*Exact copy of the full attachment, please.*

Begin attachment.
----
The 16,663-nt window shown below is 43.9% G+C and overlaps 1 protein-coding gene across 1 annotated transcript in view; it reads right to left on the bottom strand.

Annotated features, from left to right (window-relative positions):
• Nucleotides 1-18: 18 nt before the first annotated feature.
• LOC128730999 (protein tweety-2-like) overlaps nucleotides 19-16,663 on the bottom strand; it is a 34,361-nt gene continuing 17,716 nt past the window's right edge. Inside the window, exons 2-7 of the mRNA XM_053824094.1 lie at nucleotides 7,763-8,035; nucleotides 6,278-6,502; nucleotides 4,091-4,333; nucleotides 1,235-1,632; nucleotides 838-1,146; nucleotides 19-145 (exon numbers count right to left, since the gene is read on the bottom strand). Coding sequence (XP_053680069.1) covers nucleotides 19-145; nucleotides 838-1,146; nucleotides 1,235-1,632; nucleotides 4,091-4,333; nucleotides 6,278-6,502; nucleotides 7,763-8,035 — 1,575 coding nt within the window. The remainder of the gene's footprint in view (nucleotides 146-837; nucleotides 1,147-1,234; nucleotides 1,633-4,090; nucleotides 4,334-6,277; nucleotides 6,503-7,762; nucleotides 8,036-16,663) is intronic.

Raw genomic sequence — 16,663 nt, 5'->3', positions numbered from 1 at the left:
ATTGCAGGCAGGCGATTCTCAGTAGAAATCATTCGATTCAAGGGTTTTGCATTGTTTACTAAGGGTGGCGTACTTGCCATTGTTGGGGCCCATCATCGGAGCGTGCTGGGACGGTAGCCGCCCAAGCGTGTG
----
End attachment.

The 16,663-nt window shown below is 43.9% G+C and overlaps 1 protein-coding gene across 1 annotated transcript in view; it reads right to left on the bottom strand.

Annotated features, from left to right (window-relative positions):
• Nucleotides 1-18: 18 nt before the first annotated feature.
• LOC128730999 (protein tweety-2-like) overlaps nucleotides 19-16,663 on the bottom strand; it is a 34,361-nt gene continuing 17,716 nt past the window's right edge. Inside the window, exons 2-7 of the mRNA XM_053824094.1 lie at nucleotides 7,763-8,035; nucleotides 6,278-6,502; nucleotides 4,091-4,333; nucleotides 1,235-1,632; nucleotides 838-1,146; nucleotides 19-145 (exon numbers count right to left, since the gene is read on the bottom strand). Coding sequence (XP_053680069.1) covers nucleotides 19-145; nucleotides 838-1,146; nucleotides 1,235-1,632; nucleotides 4,091-4,333; nucleotides 6,278-6,502; nucleotides 7,763-8,035 — 1,575 coding nt within the window. The remainder of the gene's footprint in view (nucleotides 146-837; nucleotides 1,147-1,234; nucleotides 1,633-4,090; nucleotides 4,334-6,277; nucleotides 6,503-7,762; nucleotides 8,036-16,663) is intronic.

Raw genomic sequence — 16,663 nt, 5'->3', positions numbered from 1 at the left:
ATTGCAGGCAGGCGATTCTCAGTAGAAATCATTCGATTCAAGGGTTTTGCATTGTTTACTAAGGGTGGCGTACTTGCCATTGTTGGGGCCCATCATCGGAGCGTGCTGGGACGGTAGCCGCCCAAGCGTGTG